Today is the feast day of Elizabeth Cady Stanton, Amelia Bloomer, Sojourner Truth,and Harriet Ross Tubman, "Liberators and Prophets", which is not untrue, but sounds mighty political to me. It annoys me that they are all lumped together, given that they did such different things. It also annoys me that in the collect for today, they are referred to by first name only, which is not the standard for the collects for the saints. I went so far as to write the Standing Commission on Liturgy and Music a few years back to point out this discrepancy. I find it a galling oversight, far beyond the slightness of the offense. There's something about the omission of that nicety of courtesy that underscores the need for the work that these women did. It riles me up, it do.
While I was at Convention, while waiting in the House of Deputies for the results of D025 to come back, we got to hear a snippet of the debate over the inclusion of WEB DuBois in the church calendar. In particular over the use of the term "Black Folk" in the collect of the day rather than "African Americans." To be clear, it was two black women (one from the Virgin Islands) who stood up to change the term from African American to Black Folk, and this rather nervous looking white fellow who stood up to say that "Some of the southern bishops thought using the term 'black folk' would cause needless pain." A delegate from, I believe, South Dakota and far more native to it than most stood up to say, "If we want to be a culturally sensitive church, it would be a good idea for us to listen to the people from the cultures to which we wish to be sensitive." The amendment passed.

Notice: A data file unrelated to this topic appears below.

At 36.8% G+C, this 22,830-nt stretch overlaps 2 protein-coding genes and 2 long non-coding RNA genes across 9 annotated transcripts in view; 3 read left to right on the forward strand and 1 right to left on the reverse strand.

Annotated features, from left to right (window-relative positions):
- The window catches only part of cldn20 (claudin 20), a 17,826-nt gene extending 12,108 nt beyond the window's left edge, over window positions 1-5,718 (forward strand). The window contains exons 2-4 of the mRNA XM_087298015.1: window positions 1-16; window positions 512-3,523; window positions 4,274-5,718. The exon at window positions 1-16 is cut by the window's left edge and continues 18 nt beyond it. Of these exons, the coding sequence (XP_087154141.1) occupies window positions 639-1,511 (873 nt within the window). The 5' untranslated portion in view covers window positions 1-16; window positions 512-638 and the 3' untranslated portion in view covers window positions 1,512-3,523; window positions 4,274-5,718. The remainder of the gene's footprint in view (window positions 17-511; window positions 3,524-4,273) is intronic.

But there is a larger issue, for me anyway: are we tossing all sorts of people into our calendar--claiming them--in a way that is inappropriate? A friend of mine made a snarky comment about the four women being remembered today when I posted it was their feast day on Facebook, then apologized, saying, "as a Catholic, I just don't get what being put on the calendar means in the Episcopal Church."
He's not alone. And there was a huge revision to that this year at General Convention. I appreciated Dan Martins' thorough examination of the issues here. He says, "I fear we are making utter fools of ourselves, turning the sanctoral calendar into a flatbed truck to carry the freight of our collective neurotic guilt, trying desperately to demonstrate our inclusivity to an ecumenical community that will just chuckle softly as they shake their heads in bemused bewilderment."
I doubt many will pay that much attention. But I will. And I am uncomfortable with what seems to me to be claiming people for our calendar to make us feel better about ourselves.